If one travels among the many lakes of Morris County and the few in Somerset County, there is the slim possibility of seeing a Trumpeter Swan (TRUS). Do not get excited. It has been my onerous duty on many occasions to inform a puzzled and/or excited observer that the TRUS they saw is not of genuinely wild origin.
Here is the story in brief. In approximately 2009, local birders began noticing a pair of TRUS on a private pond on Lloyd Road in Bernardsville. This caused some excitement for a brief time but the swans’ fearless approach to Homo sapiens signaled that they were not of wild stock. Sure enough, it was learned that the swans were a gift to the property owners (one can go online and purchase Trumpeter Swans and other waterfowl, for a price). That settled that, until the next year, 2010, when the captive pair gave birth to six cygnets. Jim Gilbert has a wonderful photo of the brood in his Flickr photostream, here.
A visit to the pond in 2011 revealed that three of the youngsters had left. Eventually, one was seen regularly at the Friends Blind at the Wildlife Observation center of the Great Swamp NWR. It kept company with a Tundra Swan into May of that year. Another TRUS appeared at Lake Parsippany for one day. The mocosocoBirds post for that sighting and links to photos of the Great Swamp swans is here. Later that winter, a TRUS spent time at Indian Lake in Denville. Two were on Leddell’s Pond in Mendham Twp. in 2012. One TRUS spent most of the summer of 2013 at Mt. Hope Lake. Currently, one is the small unfrozen section of Indian Lake in Denville – and on it goes.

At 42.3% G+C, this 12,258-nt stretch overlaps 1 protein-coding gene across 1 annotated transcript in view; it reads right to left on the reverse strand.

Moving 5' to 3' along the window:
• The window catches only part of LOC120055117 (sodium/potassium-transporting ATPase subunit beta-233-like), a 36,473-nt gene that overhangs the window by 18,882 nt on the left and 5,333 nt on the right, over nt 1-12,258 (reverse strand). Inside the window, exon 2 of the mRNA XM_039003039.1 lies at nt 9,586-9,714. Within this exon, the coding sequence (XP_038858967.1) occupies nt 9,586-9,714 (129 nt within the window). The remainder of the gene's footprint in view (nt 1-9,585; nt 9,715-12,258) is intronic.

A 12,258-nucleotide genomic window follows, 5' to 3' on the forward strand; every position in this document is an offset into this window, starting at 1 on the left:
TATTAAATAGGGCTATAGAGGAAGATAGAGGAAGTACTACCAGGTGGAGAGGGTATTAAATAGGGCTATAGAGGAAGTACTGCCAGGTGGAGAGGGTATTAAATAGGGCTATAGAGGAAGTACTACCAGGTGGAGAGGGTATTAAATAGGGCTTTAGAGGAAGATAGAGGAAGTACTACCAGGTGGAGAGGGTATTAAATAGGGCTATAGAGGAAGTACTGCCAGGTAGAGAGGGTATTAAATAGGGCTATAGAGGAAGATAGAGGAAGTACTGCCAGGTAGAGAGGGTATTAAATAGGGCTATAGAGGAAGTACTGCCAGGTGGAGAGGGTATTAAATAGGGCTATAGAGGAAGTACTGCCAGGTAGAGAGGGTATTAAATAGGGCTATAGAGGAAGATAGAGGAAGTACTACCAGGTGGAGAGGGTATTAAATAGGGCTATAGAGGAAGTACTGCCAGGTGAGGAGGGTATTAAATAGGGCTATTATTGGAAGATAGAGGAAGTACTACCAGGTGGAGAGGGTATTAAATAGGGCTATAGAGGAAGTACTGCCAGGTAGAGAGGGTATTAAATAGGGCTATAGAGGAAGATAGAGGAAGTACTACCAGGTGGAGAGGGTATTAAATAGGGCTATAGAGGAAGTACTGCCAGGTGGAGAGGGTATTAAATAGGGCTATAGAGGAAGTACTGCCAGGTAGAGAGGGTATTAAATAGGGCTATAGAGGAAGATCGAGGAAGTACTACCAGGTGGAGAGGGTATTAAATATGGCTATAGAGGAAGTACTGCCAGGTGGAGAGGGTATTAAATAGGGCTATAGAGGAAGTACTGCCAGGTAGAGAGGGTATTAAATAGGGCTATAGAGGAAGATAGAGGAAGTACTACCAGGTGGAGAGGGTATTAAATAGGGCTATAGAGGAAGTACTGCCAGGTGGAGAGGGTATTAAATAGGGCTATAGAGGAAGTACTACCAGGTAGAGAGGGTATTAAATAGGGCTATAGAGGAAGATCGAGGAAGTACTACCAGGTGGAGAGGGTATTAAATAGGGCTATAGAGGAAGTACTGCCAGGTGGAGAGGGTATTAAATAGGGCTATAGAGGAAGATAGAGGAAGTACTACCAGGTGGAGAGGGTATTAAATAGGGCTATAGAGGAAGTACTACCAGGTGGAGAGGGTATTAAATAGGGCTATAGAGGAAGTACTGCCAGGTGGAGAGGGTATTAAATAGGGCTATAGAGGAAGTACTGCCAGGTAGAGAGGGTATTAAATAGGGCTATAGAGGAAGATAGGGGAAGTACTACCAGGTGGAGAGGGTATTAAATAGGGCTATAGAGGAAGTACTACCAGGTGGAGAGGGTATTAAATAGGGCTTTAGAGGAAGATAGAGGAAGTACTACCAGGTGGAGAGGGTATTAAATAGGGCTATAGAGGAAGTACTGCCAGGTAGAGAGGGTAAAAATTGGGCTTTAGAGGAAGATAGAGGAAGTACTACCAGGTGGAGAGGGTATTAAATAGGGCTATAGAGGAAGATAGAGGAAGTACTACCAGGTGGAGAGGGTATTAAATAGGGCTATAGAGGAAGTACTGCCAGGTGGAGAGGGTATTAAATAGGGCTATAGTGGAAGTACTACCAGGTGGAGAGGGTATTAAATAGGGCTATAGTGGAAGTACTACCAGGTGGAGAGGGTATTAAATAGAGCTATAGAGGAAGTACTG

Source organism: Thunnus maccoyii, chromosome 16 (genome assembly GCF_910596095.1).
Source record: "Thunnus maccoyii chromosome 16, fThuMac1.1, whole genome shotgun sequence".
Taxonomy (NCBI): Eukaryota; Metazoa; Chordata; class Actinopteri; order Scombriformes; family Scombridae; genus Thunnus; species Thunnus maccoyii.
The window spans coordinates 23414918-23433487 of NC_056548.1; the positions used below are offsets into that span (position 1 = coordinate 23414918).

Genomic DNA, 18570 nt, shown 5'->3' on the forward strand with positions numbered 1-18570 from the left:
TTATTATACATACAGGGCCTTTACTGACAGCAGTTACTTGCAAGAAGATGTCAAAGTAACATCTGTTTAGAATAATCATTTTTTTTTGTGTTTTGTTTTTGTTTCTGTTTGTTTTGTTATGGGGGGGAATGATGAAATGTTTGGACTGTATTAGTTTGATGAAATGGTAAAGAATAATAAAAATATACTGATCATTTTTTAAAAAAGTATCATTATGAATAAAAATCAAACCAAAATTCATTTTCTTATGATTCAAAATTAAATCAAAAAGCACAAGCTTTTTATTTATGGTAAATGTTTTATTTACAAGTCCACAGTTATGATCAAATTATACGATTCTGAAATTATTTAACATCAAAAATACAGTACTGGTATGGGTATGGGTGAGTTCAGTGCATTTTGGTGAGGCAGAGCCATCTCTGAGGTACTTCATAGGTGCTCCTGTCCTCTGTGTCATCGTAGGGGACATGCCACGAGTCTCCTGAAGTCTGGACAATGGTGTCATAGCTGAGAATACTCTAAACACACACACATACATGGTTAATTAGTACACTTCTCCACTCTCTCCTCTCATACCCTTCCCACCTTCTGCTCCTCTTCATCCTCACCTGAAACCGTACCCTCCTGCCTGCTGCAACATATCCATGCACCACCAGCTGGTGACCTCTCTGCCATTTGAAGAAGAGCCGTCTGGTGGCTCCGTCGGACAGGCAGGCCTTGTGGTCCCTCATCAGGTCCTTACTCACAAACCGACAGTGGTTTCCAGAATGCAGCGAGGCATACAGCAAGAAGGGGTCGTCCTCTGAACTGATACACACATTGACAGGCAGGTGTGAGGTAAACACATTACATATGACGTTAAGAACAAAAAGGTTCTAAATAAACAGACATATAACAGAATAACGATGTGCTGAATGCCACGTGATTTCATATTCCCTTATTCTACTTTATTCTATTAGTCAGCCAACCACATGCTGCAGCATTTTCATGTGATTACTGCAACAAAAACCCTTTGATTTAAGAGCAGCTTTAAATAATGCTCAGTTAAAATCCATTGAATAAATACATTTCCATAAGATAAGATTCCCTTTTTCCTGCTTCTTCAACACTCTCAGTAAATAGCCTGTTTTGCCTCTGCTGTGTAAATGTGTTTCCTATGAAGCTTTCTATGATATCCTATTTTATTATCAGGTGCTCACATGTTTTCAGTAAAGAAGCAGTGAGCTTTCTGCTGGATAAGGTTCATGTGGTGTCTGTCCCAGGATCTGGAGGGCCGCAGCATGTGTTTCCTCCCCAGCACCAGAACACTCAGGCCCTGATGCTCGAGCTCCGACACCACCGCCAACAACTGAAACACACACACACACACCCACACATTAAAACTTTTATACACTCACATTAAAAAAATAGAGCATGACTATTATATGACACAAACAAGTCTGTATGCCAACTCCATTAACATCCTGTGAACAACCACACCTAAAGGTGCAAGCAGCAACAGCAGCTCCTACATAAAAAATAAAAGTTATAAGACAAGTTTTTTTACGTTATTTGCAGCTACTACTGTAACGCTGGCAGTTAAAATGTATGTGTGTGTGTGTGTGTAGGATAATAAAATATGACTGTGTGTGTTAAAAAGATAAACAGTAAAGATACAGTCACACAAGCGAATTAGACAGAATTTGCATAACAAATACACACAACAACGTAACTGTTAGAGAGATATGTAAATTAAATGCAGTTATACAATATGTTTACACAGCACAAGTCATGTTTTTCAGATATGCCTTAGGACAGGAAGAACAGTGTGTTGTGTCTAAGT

Three immature Trumpeters reported in 2014 at Lake Assunpink, Monmouth County have been validated, or confirmed, on eBird. Keep in mind, this does not mean they are accepted as individuals of wild origin. That is for the New Jersey Bird Record Committee to decide.
As for any Morris and Somerset sightings, they will NOT be confirmed on eBird. The Bernardsville captive pair have poisoned the local waters, if you will. A discussion with an eBird administrator agrees that they should not be validated. This default action pertains to the Morris and Somerset County TRUS only.
Do we know where all of these TRUS come from? Of course not. Without an identification band to determine its origin, a TRUS could have come from anywhere. This does not mean they should go unreported. It is of great scientific and research value to track the appearances of these birds. Invalidating a record on eBird only means it will not show in reports. It does not delete the record. It does not imply the observer is a bad person. On the contrary, if TRUS become established in New Jersey at a later date, current records may be revisited. Remember that although many people use eBird as a listing software, it is primarily a research tool of enormous magnitude. Do not fear reporting!